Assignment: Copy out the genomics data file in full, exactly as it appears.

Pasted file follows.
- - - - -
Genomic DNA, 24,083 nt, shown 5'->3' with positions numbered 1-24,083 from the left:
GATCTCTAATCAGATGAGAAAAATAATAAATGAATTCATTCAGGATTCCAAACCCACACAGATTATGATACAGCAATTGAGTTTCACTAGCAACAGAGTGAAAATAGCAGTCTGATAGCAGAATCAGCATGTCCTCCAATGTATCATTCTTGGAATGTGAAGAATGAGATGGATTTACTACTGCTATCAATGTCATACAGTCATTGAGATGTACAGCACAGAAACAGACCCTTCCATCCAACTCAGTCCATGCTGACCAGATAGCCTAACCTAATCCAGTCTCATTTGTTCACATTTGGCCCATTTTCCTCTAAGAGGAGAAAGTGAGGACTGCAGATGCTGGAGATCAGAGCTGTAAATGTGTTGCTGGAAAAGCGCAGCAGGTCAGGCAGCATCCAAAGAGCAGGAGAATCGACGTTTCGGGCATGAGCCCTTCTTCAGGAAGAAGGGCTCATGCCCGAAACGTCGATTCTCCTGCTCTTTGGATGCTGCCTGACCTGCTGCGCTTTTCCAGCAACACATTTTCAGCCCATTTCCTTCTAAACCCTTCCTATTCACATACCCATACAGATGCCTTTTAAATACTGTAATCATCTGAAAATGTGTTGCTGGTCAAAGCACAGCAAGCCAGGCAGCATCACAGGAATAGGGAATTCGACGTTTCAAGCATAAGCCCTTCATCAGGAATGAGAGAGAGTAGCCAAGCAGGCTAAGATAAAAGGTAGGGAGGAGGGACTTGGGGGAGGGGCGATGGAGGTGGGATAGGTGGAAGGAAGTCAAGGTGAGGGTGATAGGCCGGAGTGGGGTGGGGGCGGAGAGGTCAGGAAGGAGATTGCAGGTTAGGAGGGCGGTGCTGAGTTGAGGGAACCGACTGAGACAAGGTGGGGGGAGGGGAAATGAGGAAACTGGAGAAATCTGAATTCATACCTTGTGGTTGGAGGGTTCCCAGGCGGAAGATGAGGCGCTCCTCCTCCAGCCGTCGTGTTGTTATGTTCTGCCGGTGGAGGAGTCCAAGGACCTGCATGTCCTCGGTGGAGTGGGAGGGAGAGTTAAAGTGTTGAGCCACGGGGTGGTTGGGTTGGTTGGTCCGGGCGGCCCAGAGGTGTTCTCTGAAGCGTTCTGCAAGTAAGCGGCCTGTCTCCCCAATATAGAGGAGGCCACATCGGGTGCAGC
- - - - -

Genomic DNA, 24,083 nt, shown 5'->3' with positions numbered 1-24,083 from the left:
GATCTCTAATCAGATGAGAAAAATAATAAATGAATTCATTCAGGATTCCAAACCCACACAGATTATGATACAGCAATTGAGTTTCACTAGCAACAGAGTGAAAATAGCAGTCTGATAGCAGAATCAGCATGTCCTCCAATGTATCATTCTTGGAATGTGAAGAATGAGATGGATTTACTACTGCTATCAATGTCATACAGTCATTGAGATGTACAGCACAGAAACAGACCCTTCCATCCAACTCAGTCCATGCTGACCAGATAGCCTAACCTAATCCAGTCTCATTTGTTCACATTTGGCCCATTTTCCTCTAAGAGGAGAAAGTGAGGACTGCAGATGCTGGAGATCAGAGCTGTAAATGTGTTGCTGGAAAAGCGCAGCAGGTCAGGCAGCATCCAAAGAGCAGGAGAATCGACGTTTCGGGCATGAGCCCTTCTTCAGGAAGAAGGGCTCATGCCCGAAACGTCGATTCTCCTGCTCTTTGGATGCTGCCTGACCTGCTGCGCTTTTCCAGCAACACATTTTCAGCCCATTTCCTTCTAAACCCTTCCTATTCACATACCCATACAGATGCCTTTTAAATACTGTAATCATCTGAAAATGTGTTGCTGGTCAAAGCACAGCAAGCCAGGCAGCATCACAGGAATAGGGAATTCGACGTTTCAAGCATAAGCCCTTCATCAGGAATGAGAGAGAGTAGCCAAGCAGGCTAAGATAAAAGGTAGGGAGGAGGGACTTGGGGGAGGGGCGATGGAGGTGGGATAGGTGGAAGGAAGTCAAGGTGAGGGTGATAGGCCGGAGTGGGGTGGGGGCGGAGAGGTCAGGAAGGAGATTGCAGGTTAGGAGGGCGGTGCTGAGTTGAGGGAACCGACTGAGACAAGGTGGGGGGAGGGGAAATGAGGAAACTGGAGAAATCTGAATTCATACCTTGTGGTTGGAGGGTTCCCAGGCGGAAGATGAGGCGCTCCTCCTCCAGCCGTCGTGTTGTTATGTTCTGCCGGTGGAGGAGTCCAAGGACCTGCATGTCCTCGGTGGAGTGGGAGGGAGAGTTAAAGTGTTGAGCCACGGGGTGGTTGGGTTGGTTGGTCCGGGCGGCCCAGAGGTGTTCTCTGAAGCGTTCTGCAAGTAAGCGGCCTGTCTCCCCAATATAGAGGAGGCCACATCGGGTGCAGC